Carey Parker: I did.
Yeah! You did, because you’re like, you don’t know what Calendly is gonna do with your email.
Exactly it wasn’t you, I didn’t trust it was Calendly.
Brandon Rollins: I get it. I’m not offended. I’m slightly offended. No, I’m not offended.
What marketers should do about privacy and security changes
Brandon Rollins: So for the marketers just listening to this and you’re, if you’re noticing that, like you’re not getting good data in Mailchimp or ActiveCampaign or ConvertKit on your emails, it’s like a lot of that’s because it’s harder to track email opens on iOS now.
So now you gotta pay attention to clicks. It’s like for those who are starting to feel like their pay-per-click ads are not performing anymore, there’s actually probably a good chance that they’re not. So it’s time to not entirely divest in that stuff, I wouldn’t advise that, that would be wild, but it’s time to consider putting a little more money onto content creation, search engine optimization, and I’m gonna say, sponcon/influencers, just so you can reach people with contextual ads and not behavioral. Simple stuff, it’s kinda like you wanna have a balanced portfolio of approaches and now is, I think is a good time to spend a little bit less on advertising and a little bit more on the other stuff.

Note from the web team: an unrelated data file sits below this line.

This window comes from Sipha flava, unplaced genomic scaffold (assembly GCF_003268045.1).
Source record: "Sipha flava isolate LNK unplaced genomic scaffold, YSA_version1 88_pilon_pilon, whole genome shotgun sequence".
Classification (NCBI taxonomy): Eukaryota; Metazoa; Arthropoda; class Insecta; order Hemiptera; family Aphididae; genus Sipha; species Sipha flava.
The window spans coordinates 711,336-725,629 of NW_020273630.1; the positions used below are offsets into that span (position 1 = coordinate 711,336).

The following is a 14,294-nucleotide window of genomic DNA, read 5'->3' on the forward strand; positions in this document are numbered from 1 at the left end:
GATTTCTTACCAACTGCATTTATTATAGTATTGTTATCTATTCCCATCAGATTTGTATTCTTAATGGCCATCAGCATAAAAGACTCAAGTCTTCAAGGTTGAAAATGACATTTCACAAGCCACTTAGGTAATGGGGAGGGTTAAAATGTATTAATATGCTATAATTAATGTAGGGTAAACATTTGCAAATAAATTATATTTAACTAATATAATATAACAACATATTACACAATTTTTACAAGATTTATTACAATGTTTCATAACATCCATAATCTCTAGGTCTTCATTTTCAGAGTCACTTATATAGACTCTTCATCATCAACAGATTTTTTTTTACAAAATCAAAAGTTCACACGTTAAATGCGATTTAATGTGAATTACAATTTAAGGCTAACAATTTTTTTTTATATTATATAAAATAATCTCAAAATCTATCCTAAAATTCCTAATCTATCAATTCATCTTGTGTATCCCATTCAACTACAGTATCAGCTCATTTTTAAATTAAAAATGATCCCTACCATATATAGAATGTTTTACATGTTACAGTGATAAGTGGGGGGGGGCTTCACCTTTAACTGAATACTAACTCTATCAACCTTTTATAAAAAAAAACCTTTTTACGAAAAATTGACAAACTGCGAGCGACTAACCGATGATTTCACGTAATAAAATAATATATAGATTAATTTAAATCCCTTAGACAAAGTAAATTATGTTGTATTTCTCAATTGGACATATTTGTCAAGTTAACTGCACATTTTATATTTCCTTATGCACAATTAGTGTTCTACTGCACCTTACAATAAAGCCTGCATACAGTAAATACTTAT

Carey Parker: As somebody who has newsletter, I like to know when people open the newsletters. I also get data, they have their privacy too. I think we will find compromised solutions to some of those things. For analytics, I use a company called Plausible. Supposedly a privacy centric analytics company, unlike say Google.
Brandon Rollins: Google Analytics.